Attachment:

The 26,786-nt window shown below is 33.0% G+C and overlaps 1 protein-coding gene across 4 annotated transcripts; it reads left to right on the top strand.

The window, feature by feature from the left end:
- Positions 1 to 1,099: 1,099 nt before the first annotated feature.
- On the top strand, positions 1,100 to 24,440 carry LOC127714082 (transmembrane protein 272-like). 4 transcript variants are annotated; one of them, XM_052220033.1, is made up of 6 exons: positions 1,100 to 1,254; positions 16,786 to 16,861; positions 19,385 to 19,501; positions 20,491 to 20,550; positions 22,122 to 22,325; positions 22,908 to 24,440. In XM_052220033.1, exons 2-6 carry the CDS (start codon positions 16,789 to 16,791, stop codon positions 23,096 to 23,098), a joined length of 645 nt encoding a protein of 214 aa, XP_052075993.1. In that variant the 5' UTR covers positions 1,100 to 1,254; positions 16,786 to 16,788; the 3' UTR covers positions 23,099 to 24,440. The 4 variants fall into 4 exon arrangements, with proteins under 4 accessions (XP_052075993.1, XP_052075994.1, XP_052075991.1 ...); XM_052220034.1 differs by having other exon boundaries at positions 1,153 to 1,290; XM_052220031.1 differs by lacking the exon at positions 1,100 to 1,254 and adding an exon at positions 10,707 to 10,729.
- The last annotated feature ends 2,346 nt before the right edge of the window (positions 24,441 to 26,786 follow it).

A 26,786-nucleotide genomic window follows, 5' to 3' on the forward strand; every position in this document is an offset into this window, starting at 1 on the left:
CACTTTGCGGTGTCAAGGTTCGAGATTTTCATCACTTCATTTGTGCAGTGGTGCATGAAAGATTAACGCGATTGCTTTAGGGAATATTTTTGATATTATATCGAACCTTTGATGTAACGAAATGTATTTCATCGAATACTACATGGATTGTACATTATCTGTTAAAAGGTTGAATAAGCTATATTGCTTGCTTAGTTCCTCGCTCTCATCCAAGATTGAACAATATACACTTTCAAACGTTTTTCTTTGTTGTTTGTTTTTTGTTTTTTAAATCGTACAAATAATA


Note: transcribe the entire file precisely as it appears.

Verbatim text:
The 26,786-nt window shown below is 33.0% G+C and overlaps 1 protein-coding gene across 4 annotated transcripts; it reads left to right on the top strand.

The window, feature by feature from the left end:
- Positions 1 to 1,099: 1,099 nt before the first annotated feature.
- On the top strand, positions 1,100 to 24,440 carry LOC127714082 (transmembrane protein 272-like). 4 transcript variants are annotated; one of them, XM_052220033.1, is made up of 6 exons: positions 1,100 to 1,254; positions 16,786 to 16,861; positions 19,385 to 19,501; positions 20,491 to 20,550; positions 22,122 to 22,325; positions 22,908 to 24,440. In XM_052220033.1, exons 2-6 carry the CDS (start codon positions 16,789 to 16,791, stop codon positions 23,096 to 23,098), a joined length of 645 nt encoding a protein of 214 aa, XP_052075993.1. In that variant the 5' UTR covers positions 1,100 to 1,254; positions 16,786 to 16,788; the 3' UTR covers positions 23,099 to 24,440. The 4 variants fall into 4 exon arrangements, with proteins under 4 accessions (XP_052075993.1, XP_052075994.1, XP_052075991.1 ...); XM_052220034.1 differs by having other exon boundaries at positions 1,153 to 1,290; XM_052220031.1 differs by lacking the exon at positions 1,100 to 1,254 and adding an exon at positions 10,707 to 10,729.
- The last annotated feature ends 2,346 nt before the right edge of the window (positions 24,441 to 26,786 follow it).

A 26,786-nucleotide genomic window follows, 5' to 3' on the forward strand; every position in this document is an offset into this window, starting at 1 on the left:
CACTTTGCGGTGTCAAGGTTCGAGATTTTCATCACTTCATTTGTGCAGTGGTGCATGAAAGATTAACGCGATTGCTTTAGGGAATATTTTTGATATTATATCGAACCTTTGATGTAACGAAATGTATTTCATCGAATACTACATGGATTGTACATTATCTGTTAAAAGGTTGAATAAGCTATATTGCTTGCTTAGTTCCTCGCTCTCATCCAAGATTGAACAATATACACTTTCAAACGTTTTTCTTTGTTGTTTGTTTTTTGTTTTTTAAATCGTACAAATAATA